You’re all set to move…and the storm is moving in! It’s hard to change your moving day once it’s set, and there’s always a chance that the weather won’t be accommodating. Here’s how you can make the best of a soggy or chilly situation.
Hire a Moving Company
While it’s tempting (and often less expensive) to round up the troops and depend on volunteers to help you move, lining up a moving company to handle the transition can be preferable. Trained, professional movers handle boxes, furniture and breakables in all kinds of weather, and have the experience you need to get through a soggy or frigid move. Also, if the weather is awful there’s a good chance your well-intentioned unpaid work force may cancel on you, leaving you shorthanded when you need their help the most. A paid moving crew is guaranteed to be there, ready to work, no matter how ugly it is outside. Moving companies also have weather-resistant packing designed to cover specific items available if it is needed.
Protect Your Belongings
Don’t worry too much about most of the items you’ve packed in boxes. As long as they’ve been sealed with packing tape, cardboard boxes are sturdier than you would think. If the boxes are simply being moved from your old home to a truck and back out again, they’ll protect your goods just fine. If you’re concerned about smaller boxes containing books, buy some large trash bags and pop the box in the bag. Since books are heavy, they’re usually packed in boxes that are small enough to fit in a standard lawn and leaf bag quite easily. Transfer important papers into plastic bins, just in case.
Wrap your furniture in blankets. Not only will it help protect the furniture from nicks and scratches, the fabric will absorb the wet and help protect wood finishes and fabrics. If the rain is an absolute downpour, add a layer of plastic wrap over the blankets.
Electronics, small appliances, clothing, linens and pillows not in boxes can also be bagged in kitchen trash bags or lawn and leaf bags to help keep them dry. Artwork should be wrapped in plastic wrap or inexpensive dollar store shower curtains and packing tape, depending on its size.
Once the items are inside, remove the coverings as soon as possible to prevent the liquid from pooling or breaching the seal. If your boxes are wet, remove items from them as soon as possible, and place the boxes in a recycling receptacle right away. They won’t be reusable, so make sure the residual moisture from them doesn’t cause musty odors or mold.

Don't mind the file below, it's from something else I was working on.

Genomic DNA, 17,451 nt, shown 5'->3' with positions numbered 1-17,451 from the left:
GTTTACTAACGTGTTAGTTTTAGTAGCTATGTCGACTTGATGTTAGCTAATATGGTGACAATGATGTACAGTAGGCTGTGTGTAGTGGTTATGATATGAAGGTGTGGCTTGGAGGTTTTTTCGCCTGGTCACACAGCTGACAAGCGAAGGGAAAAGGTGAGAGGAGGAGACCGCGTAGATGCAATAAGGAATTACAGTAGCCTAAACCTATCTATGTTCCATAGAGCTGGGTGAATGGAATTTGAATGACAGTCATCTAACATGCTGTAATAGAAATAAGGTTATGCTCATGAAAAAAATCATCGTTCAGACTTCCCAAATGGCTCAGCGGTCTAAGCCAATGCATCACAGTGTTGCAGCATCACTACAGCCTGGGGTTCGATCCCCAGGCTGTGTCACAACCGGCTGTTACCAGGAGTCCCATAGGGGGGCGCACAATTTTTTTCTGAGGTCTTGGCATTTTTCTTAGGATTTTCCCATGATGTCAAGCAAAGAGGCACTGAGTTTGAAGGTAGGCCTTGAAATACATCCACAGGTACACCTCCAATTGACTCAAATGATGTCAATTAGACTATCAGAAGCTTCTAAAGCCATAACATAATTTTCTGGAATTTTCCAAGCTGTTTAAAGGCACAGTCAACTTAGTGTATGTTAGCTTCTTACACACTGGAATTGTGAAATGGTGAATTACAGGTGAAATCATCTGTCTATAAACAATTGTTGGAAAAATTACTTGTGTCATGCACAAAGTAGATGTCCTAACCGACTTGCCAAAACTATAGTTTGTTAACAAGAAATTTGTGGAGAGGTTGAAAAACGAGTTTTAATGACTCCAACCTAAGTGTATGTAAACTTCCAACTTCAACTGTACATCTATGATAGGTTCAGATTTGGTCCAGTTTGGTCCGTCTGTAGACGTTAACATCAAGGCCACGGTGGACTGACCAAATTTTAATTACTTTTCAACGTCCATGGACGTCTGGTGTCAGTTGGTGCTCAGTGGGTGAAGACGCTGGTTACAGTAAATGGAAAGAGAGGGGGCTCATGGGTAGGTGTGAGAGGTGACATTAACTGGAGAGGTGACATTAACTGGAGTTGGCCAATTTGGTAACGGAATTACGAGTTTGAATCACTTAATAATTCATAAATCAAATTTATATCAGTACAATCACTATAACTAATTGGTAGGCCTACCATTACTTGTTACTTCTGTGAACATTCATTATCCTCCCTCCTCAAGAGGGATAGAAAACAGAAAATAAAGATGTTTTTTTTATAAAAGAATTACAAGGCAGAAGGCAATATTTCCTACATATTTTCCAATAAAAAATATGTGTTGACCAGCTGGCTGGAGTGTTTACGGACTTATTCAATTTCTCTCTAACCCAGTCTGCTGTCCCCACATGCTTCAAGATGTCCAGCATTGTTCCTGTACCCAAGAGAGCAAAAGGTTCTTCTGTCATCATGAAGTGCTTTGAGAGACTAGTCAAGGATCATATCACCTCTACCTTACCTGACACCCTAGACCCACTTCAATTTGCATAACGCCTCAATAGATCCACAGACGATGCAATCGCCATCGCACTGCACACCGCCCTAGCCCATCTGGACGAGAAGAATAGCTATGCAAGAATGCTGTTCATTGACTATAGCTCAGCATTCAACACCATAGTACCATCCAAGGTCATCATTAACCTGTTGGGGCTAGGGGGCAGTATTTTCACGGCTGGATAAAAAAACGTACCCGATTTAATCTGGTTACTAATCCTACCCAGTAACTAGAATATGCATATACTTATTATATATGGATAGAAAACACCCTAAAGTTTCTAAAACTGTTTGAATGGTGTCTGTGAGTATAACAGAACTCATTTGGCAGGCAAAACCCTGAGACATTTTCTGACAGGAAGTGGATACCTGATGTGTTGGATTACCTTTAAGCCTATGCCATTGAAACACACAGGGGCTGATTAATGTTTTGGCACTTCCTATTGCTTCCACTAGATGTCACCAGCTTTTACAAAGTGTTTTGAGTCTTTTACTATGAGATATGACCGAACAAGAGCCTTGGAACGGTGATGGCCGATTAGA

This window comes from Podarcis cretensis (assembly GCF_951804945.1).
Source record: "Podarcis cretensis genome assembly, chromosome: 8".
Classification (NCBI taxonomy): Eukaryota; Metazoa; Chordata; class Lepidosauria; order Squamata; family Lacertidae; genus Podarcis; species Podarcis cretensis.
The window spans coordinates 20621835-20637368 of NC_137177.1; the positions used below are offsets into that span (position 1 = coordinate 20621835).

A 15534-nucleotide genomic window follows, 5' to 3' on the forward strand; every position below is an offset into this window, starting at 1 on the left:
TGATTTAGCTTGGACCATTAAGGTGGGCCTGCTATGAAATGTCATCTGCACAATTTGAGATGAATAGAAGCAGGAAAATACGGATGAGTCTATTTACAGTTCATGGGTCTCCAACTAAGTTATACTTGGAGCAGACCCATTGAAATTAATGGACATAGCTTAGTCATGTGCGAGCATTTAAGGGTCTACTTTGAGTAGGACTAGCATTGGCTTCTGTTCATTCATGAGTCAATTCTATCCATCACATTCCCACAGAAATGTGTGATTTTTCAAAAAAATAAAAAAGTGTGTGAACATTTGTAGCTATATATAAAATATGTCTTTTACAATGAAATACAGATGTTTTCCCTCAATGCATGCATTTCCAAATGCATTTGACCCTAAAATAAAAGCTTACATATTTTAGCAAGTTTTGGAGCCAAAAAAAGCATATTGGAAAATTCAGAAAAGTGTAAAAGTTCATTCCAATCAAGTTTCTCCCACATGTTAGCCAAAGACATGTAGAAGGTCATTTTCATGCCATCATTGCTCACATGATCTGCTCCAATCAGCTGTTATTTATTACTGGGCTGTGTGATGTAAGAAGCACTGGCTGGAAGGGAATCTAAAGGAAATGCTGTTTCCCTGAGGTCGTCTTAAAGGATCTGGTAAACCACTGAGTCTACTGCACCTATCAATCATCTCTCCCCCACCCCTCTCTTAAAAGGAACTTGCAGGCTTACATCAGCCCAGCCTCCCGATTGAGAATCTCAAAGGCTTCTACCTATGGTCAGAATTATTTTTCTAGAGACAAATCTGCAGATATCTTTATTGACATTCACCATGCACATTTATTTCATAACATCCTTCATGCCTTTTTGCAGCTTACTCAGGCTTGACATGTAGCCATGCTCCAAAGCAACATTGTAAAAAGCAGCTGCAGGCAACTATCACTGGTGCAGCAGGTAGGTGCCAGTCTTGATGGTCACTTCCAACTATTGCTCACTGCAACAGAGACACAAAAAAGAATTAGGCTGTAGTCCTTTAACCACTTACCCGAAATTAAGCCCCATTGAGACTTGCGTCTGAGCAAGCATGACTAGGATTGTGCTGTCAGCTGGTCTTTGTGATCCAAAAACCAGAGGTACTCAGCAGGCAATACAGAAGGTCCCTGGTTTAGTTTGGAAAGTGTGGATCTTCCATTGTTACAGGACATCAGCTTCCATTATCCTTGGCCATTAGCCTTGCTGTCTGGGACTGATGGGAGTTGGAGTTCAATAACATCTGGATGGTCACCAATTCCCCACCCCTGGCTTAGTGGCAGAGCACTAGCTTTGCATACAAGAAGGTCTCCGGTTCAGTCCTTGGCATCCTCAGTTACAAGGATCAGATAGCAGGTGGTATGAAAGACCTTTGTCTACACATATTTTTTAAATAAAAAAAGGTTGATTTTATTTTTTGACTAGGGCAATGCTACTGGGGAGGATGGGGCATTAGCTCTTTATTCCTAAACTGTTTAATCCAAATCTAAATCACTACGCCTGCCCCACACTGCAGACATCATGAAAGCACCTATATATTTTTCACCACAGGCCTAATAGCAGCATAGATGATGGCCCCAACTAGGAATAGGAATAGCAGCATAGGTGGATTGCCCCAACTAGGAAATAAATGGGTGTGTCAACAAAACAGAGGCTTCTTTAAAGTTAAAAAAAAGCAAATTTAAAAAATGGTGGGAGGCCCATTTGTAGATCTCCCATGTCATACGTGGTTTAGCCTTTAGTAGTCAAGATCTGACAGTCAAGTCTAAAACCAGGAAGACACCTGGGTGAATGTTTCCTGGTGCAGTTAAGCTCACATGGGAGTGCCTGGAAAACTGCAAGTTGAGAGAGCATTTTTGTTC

Towels and Tarps Are Your Friends
Towels wash easily and can be placed in strategic locations to help prevent water and mud from being tracked into your hall or foyer. Put them on both sides of the door and in heavy traffic areas for best results. Towels can also be placed on the floor where pieces of furniture will be set, catching the moisture that will come off the wrapping before it hits the carpet or wood flooring. You can also use tarps, old sheets and bedspreads or dollar store shower curtains to cover the floors under larger pieces of furniture. If your entryway has hardwood flooring, make sure to use a waterproof tarp along the entire length to prevent water damage.
Proper Attire Is a Must
Professional movers will always wear boots or sturdy sneakers. Make sure that everyone else involved in the move wears full-foot shoes with a non-skid, non-slip tread to avoid accidents. Ditch the umbrellas in favor of rain jackets or slickers. You’ll have full use of your hands and most likely, you’ll stay a little drier.
Turn Up the Heat
If you’re moving in weather that’s colder than expected, make sure your utilities are hooked up and ready to go before moving day, so you can turn on the heat before the moving crew arrives. Yes, you’ll lose a little heat through the open doors, but the warm air will keep hands more flexible, so that grips will be surer and drops less likely.
Mother Nature has her own agenda, and you have to play by her rules. But if you use some of our handy tips and tricks, your foul-weather move won’t rain on your parade!